Or, to say:

(4) A person who is not a member is deemed:

. . .
(c) for a filing not described in Subsection (b), to have constructive notice of all information contained in, and any action taken that is described in, any record filed with the division.

Statement of Authority

Despite its attempt to disavow statutory apparent authority [see “NCCUSL’s Struggle With ‘Apparent Authority’“], the New LLC Act expressly adopts that concept by allowingan LLC to prepare and file a “statement of authority”.  What is a statement of authority? It is a separate document that is prepared, signed and filed by an LLC with the Division to declare which ‘positions’ in the LLC have authority to bind the LLC and to identify which persons hold those positions or otherwise have authority to bind the LLC, and if applicable, to describe the limits on any such authority. [§48-3-302(1)]  Of course, if the LLC had filed a statement of authority that was carefully prepared, the persons who have authority to bind the LLC, and any limits on such authority, should be delineated in that document. Yet, for real estate transactions, the New LLC Act requires that such document not only be filed with the Division, but a certified copy thereof must be recorded in the office of the county recorder where the affected property is located, in order to give constructive notice of its contents as to a real estate transaction. Merely filing it with the Division is not enough!

But what about other information critical to conducting due diligence inquiries on an LLC? Will that information always be readily available over the Internet, information such as:

business or purpose of the LLC? No
identity of all LLC managers (for manager-managed LLC)? No
identity of all LLC members (for member-managed LLC)? No
identity of the LLC’s management structure — manager-managed/member-managed? No
address of the LLC’s principal office? No–until the LLC’s first annual report is filed
 limits on authority of those who manage the LLC? No–unless a 2nd document–Statement of Authority–is filed

Where must the verifier go to identify the manager and members and any limits on their authority? Answer: the LLC’s operating agreement or a filed and effective statement of authority. The inquiry becomes far more difficult, however, where some or all of the LLC’s operating agreement is oral or implied. [See section on “Oral and Implied Operating Agreements Allowed“]

If No Statement of Authority Filed

But what if there is no filed and effective statement of authority? Or what if a statement of authority is filed but is deficient in scope, clarity, text or in some other way? Where does one find the operating agreement for an LLC formed under the New LLC Act? It will not be on public file anywhere. Does one ask the IRS? How about the registered agent? No way! Since the operating agreement is a private document, it is doubtful the registered agent would release a copy to a stranger even if it had a copy (which is unlikely)!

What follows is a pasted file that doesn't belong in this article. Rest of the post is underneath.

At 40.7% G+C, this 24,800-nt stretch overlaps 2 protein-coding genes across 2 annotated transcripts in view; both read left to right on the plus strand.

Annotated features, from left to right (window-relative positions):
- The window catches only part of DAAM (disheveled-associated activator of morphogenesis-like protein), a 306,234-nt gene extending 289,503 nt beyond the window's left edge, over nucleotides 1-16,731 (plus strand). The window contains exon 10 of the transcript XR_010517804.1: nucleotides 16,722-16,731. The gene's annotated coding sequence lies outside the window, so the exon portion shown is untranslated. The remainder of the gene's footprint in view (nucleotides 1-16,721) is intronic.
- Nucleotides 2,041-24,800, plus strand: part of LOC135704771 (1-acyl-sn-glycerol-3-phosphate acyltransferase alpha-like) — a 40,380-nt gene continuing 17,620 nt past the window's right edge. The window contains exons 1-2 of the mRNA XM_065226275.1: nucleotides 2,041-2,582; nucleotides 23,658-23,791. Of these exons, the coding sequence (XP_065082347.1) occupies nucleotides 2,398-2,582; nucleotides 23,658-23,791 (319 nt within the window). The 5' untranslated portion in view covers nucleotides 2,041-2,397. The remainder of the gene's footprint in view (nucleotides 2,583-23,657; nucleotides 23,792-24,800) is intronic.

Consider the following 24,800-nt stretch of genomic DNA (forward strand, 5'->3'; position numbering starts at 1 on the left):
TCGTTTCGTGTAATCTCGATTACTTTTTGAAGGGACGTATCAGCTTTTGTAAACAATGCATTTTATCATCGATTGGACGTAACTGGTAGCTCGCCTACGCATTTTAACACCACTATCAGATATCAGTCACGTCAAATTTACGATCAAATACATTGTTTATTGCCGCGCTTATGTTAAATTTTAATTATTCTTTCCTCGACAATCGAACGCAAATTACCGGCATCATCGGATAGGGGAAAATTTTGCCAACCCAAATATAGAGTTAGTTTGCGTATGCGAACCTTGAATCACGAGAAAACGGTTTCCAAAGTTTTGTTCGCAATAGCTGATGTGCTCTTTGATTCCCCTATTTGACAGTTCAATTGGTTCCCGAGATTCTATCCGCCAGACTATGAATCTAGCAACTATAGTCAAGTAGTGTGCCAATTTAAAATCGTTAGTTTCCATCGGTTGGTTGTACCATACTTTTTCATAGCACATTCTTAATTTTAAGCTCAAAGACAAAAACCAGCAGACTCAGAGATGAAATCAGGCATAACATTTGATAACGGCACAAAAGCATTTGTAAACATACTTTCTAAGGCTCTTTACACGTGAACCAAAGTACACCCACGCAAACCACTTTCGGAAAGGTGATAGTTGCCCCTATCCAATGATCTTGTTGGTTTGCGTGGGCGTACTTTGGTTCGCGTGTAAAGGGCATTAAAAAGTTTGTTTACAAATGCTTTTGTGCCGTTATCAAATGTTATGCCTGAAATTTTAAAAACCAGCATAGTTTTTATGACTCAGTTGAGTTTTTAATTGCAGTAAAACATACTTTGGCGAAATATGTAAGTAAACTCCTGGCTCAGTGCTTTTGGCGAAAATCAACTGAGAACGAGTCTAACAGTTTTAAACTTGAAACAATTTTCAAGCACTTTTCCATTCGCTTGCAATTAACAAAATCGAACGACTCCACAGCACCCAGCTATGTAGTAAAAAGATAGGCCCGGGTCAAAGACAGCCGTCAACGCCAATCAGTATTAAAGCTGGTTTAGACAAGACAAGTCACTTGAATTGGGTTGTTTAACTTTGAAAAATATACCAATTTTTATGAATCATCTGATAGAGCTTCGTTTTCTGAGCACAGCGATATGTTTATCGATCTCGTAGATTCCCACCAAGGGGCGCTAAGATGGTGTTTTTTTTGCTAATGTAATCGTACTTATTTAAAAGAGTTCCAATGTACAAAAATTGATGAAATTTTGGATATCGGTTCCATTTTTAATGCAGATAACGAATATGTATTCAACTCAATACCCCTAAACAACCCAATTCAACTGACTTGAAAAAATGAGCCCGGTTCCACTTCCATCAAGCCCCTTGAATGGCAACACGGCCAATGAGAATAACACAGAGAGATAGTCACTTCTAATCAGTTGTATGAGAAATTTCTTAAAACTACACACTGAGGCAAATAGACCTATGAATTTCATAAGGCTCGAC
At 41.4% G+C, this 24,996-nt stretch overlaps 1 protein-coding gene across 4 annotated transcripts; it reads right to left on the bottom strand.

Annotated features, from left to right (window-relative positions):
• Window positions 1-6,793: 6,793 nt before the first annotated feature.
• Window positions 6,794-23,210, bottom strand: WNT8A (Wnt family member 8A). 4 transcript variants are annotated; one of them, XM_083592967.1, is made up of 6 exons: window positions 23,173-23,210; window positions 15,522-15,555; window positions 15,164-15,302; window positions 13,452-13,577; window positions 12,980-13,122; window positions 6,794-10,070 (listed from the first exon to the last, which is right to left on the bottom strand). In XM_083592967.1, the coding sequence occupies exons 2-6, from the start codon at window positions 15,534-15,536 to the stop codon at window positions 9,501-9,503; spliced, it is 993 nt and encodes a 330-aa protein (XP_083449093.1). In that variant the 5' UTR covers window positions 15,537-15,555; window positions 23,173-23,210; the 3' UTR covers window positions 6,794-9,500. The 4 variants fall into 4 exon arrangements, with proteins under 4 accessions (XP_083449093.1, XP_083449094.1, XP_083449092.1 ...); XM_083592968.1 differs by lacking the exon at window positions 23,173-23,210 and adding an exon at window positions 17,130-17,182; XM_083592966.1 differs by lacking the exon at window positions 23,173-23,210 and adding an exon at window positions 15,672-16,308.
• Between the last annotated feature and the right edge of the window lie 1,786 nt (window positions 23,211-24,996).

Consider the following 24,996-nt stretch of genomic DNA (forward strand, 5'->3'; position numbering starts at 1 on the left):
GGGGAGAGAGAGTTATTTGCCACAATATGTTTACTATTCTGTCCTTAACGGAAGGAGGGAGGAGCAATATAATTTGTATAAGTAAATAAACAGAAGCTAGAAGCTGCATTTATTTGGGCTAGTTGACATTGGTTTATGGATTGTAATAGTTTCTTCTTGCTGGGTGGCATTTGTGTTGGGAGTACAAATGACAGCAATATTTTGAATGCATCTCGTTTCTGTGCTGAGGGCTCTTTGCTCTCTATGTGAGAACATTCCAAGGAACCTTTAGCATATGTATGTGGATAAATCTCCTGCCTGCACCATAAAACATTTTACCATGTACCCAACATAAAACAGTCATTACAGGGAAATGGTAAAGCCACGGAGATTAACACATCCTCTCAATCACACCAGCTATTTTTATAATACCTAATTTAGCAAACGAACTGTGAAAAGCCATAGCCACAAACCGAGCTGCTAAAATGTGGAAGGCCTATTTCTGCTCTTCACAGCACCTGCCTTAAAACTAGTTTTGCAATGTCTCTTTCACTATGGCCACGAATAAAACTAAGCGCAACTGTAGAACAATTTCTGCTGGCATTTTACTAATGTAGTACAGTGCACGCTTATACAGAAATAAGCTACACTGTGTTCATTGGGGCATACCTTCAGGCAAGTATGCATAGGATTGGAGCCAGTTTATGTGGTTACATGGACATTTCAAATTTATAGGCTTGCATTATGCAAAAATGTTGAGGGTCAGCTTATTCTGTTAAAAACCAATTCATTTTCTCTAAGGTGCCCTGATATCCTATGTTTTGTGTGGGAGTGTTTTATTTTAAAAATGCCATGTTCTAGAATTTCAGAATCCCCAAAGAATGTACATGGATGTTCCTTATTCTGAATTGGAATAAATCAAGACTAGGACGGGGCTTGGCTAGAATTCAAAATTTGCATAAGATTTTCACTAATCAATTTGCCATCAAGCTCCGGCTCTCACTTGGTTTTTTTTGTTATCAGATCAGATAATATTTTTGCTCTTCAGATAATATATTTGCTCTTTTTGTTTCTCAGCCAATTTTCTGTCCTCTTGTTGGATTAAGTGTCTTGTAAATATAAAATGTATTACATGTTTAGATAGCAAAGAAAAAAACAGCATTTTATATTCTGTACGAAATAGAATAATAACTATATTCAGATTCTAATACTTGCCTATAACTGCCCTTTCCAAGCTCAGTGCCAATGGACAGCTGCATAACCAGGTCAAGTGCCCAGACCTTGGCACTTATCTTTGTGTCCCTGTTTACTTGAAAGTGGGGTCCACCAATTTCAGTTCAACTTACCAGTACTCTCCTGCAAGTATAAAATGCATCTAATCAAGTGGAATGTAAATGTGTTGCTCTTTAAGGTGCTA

This could get worse. The New LLC Act allows LLC operating agreements to be wholly or partly oral or implied! There is no writing requirement!

How does someone access, examine, or determine the contents of an oral or implied operating agreement? Do you need to review all emails and text messages to or from the LLC’s managers and members over the prior 2 years? Whom must you interview? Where do you find all relevant evidence of an oral or implied operating agreement? Whom do you ask? The LLC’s manager or members? But how do you find out for certain who is a manager and who are the members?

Even if you contact someone knowledgeable about a particular LLC formed under the New LLC Act, must they disclose anything to a stranger? Will they be willing and able to describe clearly and reliably the authority and all limits on authority of the LLC’s manager? How could you verify those limits for sure?

There’s more. Not only may a new Utah LLC have an oral operating agreement, that agreement could be oral, implied, or part written, part oral, part implied (from the actions or inactions of the LLC’s members or their prior course of dealing) and the written part could be in multiple documents, bits of paper, records, emails and text messages–all private. With that breadth, how could such an operating agreement be subject to any examination and how could the verifier ever attain confidence in the outer limits of what constitutes the operating agreement?

If the verifier were so lucky as to be able to ascertain all components of the LLC’s operating agreement, how could the verifier be sure, even then, that the oral or implied parts could be enforced in a court of law? Would the Statute of Frauds be an obstacle to enforcement? How about the best evidence rule?

Conclusion: organizational due diligence under the New LLC Act will be much more difficult and result in less certainty than under the Existing LLC Act.